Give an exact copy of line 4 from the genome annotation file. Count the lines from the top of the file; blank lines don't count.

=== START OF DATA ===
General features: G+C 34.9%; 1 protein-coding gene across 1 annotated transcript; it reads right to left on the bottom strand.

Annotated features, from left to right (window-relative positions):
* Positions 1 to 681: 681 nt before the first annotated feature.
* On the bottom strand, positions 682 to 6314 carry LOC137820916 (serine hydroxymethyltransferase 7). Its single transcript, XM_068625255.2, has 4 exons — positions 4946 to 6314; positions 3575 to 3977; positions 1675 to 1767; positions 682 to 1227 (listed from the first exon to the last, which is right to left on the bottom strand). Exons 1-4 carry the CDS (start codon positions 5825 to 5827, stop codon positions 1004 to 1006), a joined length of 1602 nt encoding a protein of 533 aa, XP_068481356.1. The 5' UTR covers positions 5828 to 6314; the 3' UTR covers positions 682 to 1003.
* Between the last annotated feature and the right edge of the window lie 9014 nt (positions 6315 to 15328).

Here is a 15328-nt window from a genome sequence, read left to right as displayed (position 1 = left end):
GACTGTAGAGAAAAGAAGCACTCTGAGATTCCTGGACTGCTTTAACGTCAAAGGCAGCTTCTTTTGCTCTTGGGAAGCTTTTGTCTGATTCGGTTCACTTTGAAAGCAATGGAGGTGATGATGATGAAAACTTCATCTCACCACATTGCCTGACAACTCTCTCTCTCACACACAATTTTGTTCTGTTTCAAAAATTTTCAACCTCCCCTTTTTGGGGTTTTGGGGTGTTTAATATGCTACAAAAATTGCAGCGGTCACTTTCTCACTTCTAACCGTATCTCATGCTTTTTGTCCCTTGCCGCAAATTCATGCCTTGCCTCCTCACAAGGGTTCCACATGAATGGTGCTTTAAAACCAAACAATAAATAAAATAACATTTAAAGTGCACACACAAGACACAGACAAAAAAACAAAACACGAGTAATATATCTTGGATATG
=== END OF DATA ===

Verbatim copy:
* On the bottom strand, positions 682 to 6314 carry LOC137820916 (serine hydroxymethyltransferase 7). Its single transcript, XM_068625255.2, has 4 exons — positions 4946 to 6314; positions 3575 to 3977; positions 1675 to 1767; positions 682 to 1227 (listed from the first exon to the last, which is right to left on the bottom strand). Exons 1-4 carry the CDS (start codon positions 5825 to 5827, stop codon positions 1004 to 1006), a joined length of 1602 nt encoding a protein of 533 aa, XP_068481356.1. The 5' UTR covers positions 5828 to 6314; the 3' UTR covers positions 682 to 1003.